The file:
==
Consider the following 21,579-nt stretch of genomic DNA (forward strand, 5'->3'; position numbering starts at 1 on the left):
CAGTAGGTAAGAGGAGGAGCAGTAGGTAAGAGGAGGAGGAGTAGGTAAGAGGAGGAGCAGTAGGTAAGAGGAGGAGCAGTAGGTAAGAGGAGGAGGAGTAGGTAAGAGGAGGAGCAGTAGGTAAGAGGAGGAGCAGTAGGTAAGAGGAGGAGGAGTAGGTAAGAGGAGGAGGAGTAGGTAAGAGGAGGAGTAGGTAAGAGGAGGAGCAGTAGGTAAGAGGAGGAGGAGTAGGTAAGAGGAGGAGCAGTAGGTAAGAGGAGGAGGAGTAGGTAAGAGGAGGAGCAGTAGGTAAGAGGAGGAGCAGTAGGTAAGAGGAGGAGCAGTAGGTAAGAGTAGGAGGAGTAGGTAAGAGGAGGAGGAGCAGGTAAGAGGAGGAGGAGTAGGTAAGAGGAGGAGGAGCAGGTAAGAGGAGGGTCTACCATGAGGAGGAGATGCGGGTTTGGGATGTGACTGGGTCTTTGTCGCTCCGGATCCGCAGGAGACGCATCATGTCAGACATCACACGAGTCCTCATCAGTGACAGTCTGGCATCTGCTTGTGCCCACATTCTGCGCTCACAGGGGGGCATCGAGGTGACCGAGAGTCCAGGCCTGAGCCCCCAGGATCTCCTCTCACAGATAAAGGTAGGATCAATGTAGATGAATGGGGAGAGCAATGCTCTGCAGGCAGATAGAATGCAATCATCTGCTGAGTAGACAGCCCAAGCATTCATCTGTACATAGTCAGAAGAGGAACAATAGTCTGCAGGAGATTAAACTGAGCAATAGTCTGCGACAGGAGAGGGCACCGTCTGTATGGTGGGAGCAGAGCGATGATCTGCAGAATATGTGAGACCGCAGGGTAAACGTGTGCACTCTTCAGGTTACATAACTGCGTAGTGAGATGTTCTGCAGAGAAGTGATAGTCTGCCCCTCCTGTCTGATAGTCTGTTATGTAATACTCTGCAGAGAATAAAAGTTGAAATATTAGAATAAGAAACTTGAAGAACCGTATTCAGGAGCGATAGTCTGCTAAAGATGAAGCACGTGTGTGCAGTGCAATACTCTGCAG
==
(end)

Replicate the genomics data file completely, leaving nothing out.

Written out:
Consider the following 21,579-nt stretch of genomic DNA (forward strand, 5'->3'; position numbering starts at 1 on the left):
CAGTAGGTAAGAGGAGGAGCAGTAGGTAAGAGGAGGAGGAGTAGGTAAGAGGAGGAGCAGTAGGTAAGAGGAGGAGCAGTAGGTAAGAGGAGGAGGAGTAGGTAAGAGGAGGAGCAGTAGGTAAGAGGAGGAGCAGTAGGTAAGAGGAGGAGGAGTAGGTAAGAGGAGGAGGAGTAGGTAAGAGGAGGAGTAGGTAAGAGGAGGAGCAGTAGGTAAGAGGAGGAGGAGTAGGTAAGAGGAGGAGCAGTAGGTAAGAGGAGGAGGAGTAGGTAAGAGGAGGAGCAGTAGGTAAGAGGAGGAGCAGTAGGTAAGAGGAGGAGCAGTAGGTAAGAGTAGGAGGAGTAGGTAAGAGGAGGAGGAGCAGGTAAGAGGAGGAGGAGTAGGTAAGAGGAGGAGGAGCAGGTAAGAGGAGGGTCTACCATGAGGAGGAGATGCGGGTTTGGGATGTGACTGGGTCTTTGTCGCTCCGGATCCGCAGGAGACGCATCATGTCAGACATCACACGAGTCCTCATCAGTGACAGTCTGGCATCTGCTTGTGCCCACATTCTGCGCTCACAGGGGGGCATCGAGGTGACCGAGAGTCCAGGCCTGAGCCCCCAGGATCTCCTCTCACAGATAAAGGTAGGATCAATGTAGATGAATGGGGAGAGCAATGCTCTGCAGGCAGATAGAATGCAATCATCTGCTGAGTAGACAGCCCAAGCATTCATCTGTACATAGTCAGAAGAGGAACAATAGTCTGCAGGAGATTAAACTGAGCAATAGTCTGCGACAGGAGAGGGCACCGTCTGTATGGTGGGAGCAGAGCGATGATCTGCAGAATATGTGAGACCGCAGGGTAAACGTGTGCACTCTTCAGGTTACATAACTGCGTAGTGAGATGTTCTGCAGAGAAGTGATAGTCTGCCCCTCCTGTCTGATAGTCTGTTATGTAATACTCTGCAGAGAATAAAAGTTGAAATATTAGAATAAGAAACTTGAAGAACCGTATTCAGGAGCGATAGTCTGCTAAAGATGAAGCACGTGTGTGCAGTGCAATACTCTGCAG